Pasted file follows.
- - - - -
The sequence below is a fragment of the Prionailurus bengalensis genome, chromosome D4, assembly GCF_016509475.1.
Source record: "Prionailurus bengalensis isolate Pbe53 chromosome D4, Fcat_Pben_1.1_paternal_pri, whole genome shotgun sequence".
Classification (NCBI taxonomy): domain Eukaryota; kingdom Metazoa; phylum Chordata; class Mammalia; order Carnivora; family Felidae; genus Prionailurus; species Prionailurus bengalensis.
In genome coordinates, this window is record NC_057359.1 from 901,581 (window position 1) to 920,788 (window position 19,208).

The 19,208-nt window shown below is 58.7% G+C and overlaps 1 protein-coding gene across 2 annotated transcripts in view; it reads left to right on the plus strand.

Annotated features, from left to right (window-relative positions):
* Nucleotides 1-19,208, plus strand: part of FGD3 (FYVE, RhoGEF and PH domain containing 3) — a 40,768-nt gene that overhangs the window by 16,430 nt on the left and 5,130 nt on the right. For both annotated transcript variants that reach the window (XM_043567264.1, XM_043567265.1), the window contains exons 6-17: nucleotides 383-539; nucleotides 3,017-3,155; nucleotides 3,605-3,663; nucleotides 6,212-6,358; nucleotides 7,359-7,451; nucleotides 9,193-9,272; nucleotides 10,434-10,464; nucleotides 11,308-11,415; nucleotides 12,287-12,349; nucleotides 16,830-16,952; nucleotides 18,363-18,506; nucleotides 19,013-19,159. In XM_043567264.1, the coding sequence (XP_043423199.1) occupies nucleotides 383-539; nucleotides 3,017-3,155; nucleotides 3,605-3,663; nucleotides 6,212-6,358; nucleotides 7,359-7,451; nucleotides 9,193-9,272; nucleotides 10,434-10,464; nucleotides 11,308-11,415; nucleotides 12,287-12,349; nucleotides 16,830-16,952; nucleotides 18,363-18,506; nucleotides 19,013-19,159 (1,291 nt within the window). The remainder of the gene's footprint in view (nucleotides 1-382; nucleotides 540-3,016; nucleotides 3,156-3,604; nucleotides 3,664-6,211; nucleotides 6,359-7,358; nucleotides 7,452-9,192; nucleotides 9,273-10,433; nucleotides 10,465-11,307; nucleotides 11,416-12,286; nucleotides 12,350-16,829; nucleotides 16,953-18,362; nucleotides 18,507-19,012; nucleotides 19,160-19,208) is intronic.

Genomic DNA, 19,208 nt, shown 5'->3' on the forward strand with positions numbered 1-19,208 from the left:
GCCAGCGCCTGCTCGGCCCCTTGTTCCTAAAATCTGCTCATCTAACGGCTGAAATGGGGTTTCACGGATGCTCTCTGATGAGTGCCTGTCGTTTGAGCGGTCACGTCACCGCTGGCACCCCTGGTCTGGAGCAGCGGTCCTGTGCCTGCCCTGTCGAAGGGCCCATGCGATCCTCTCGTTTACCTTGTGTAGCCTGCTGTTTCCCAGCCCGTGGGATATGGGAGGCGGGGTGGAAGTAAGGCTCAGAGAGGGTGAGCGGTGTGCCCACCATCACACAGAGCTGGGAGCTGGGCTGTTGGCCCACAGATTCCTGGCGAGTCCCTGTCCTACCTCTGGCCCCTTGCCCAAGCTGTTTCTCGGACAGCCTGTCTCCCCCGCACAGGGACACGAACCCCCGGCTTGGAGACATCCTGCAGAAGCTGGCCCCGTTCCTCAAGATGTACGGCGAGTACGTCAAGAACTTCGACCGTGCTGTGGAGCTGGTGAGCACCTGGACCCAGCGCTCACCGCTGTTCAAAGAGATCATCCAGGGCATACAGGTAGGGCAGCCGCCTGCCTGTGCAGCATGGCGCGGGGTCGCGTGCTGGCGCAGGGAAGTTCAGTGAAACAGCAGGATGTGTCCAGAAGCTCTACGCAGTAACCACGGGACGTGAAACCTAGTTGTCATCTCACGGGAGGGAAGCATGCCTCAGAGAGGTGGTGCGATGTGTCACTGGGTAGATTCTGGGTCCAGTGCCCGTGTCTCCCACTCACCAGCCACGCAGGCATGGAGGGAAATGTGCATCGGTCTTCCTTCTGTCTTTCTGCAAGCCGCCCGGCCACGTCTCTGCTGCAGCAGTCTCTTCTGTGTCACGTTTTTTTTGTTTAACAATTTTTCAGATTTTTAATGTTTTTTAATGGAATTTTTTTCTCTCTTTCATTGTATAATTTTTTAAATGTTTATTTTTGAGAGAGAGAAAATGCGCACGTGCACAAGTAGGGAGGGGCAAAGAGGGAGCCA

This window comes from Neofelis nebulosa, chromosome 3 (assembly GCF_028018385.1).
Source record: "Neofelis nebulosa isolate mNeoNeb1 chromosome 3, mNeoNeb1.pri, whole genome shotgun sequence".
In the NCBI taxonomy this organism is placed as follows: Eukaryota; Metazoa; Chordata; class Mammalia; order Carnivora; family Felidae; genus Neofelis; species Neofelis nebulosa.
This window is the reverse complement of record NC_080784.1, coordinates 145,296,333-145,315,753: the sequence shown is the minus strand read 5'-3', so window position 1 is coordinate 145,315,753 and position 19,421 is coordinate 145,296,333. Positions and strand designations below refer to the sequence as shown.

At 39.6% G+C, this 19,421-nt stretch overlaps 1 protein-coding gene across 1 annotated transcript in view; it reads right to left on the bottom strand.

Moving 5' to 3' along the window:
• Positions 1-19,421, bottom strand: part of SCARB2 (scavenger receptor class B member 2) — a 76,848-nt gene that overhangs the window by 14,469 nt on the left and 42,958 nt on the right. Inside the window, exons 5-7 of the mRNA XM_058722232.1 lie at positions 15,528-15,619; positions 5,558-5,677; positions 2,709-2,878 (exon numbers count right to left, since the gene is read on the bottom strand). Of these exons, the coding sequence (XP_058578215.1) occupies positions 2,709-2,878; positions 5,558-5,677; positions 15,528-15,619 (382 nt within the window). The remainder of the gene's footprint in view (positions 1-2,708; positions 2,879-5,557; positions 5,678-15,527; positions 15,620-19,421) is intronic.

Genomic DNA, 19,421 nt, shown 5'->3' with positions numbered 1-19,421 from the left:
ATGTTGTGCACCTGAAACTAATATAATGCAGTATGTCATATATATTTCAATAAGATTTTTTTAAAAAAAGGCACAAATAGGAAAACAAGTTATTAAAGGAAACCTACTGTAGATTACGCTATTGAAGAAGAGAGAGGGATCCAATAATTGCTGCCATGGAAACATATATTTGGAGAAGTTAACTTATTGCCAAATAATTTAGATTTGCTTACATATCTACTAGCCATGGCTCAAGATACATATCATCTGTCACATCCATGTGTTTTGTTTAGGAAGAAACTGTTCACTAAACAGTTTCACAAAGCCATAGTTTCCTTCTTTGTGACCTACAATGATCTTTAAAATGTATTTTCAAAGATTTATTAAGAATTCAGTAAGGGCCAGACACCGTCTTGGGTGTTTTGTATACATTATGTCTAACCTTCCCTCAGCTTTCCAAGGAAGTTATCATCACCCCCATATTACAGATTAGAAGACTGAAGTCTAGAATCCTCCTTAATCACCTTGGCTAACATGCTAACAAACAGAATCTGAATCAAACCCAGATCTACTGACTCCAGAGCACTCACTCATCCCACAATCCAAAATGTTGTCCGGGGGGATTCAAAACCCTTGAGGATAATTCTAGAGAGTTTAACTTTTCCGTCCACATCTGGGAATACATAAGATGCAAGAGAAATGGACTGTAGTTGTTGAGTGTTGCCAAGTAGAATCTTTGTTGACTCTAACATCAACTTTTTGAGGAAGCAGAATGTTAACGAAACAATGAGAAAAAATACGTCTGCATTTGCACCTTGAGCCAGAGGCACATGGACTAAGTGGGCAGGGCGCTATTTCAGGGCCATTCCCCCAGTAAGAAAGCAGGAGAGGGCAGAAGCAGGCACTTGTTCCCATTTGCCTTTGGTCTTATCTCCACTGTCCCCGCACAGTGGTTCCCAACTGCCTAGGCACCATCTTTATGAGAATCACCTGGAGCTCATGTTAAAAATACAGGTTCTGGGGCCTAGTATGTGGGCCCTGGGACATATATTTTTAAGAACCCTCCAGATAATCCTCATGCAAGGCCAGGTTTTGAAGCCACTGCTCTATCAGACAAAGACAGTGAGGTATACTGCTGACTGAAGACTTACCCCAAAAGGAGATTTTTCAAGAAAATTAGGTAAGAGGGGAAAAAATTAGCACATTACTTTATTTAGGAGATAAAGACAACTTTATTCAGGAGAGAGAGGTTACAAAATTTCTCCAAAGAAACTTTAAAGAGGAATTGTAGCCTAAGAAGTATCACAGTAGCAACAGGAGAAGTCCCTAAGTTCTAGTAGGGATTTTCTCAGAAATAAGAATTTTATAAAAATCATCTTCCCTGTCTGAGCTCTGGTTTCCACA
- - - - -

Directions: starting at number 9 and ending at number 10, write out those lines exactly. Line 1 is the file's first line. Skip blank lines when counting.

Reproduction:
GCCAGCGCCTGCTCGGCCCCTTGTTCCTAAAATCTGCTCATCTAACGGCTGAAATGGGGTTTCACGGATGCTCTCTGATGAGTGCCTGTCGTTTGAGCGGTCACGTCACCGCTGGCACCCCTGGTCTGGAGCAGCGGTCCTGTGCCTGCCCTGTCGAAGGGCCCATGCGATCCTCTCGTTTACCTTGTGTAGCCTGCTGTTTCCCAGCCCGTGGGATATGGGAGGCGGGGTGGAAGTAAGGCTCAGAGAGGGTGAGCGGTGTGCCCACCATCACACAGAGCTGGGAGCTGGGCTGTTGGCCCACAGATTCCTGGCGAGTCCCTGTCCTACCTCTGGCCCCTTGCCCAAGCTGTTTCTCGGACAGCCTGTCTCCCCCGCACAGGGACACGAACCCCCGGCTTGGAGACATCCTGCAGAAGCTGGCCCCGTTCCTCAAGATGTACGGCGAGTACGTCAAGAACTTCGACCGTGCTGTGGAGCTGGTGAGCACCTGGACCCAGCGCTCACCGCTGTTCAAAGAGATCATCCAGGGCATACAGGTAGGGCAGCCGCCTGCCTGTGCAGCATGGCGCGGGGTCGCGTGCTGGCGCAGGGAAGTTCAGTGAAACAGCAGGATGTGTCCAGAAGCTCTACGCAGTAACCACGGGACGTGAAACCTAGTTGTCATCTCACGGGAGGGAAGCATGCCTCAGAGAGGTGGTGCGATGTGTCACTGGGTAGATTCTGGGTCCAGTGCCCGTGTCTCCCACTCACCAGCCACGCAGGCATGGAGGGAAATGTGCATCGGTCTTCCTTCTGTCTTTCTGCAAGCCGCCCGGCCACGTCTCTGCTGCAGCAGTCTCTTCTGTGTCACGTTTTTTTTGTTTAACAATTTTTCAGATTTTTAATGTTTTTTAATGGAATTTTTTTCTCTCTTTCATTGTATAATTTTTTAAATGTTTATTTTTGAGAGAGAGAAAATGCGCACGTGCACAAGTAGGGAGGGGCAAAGAGGGAGCCA

This window comes from Neofelis nebulosa, chromosome 3 (assembly GCF_028018385.1).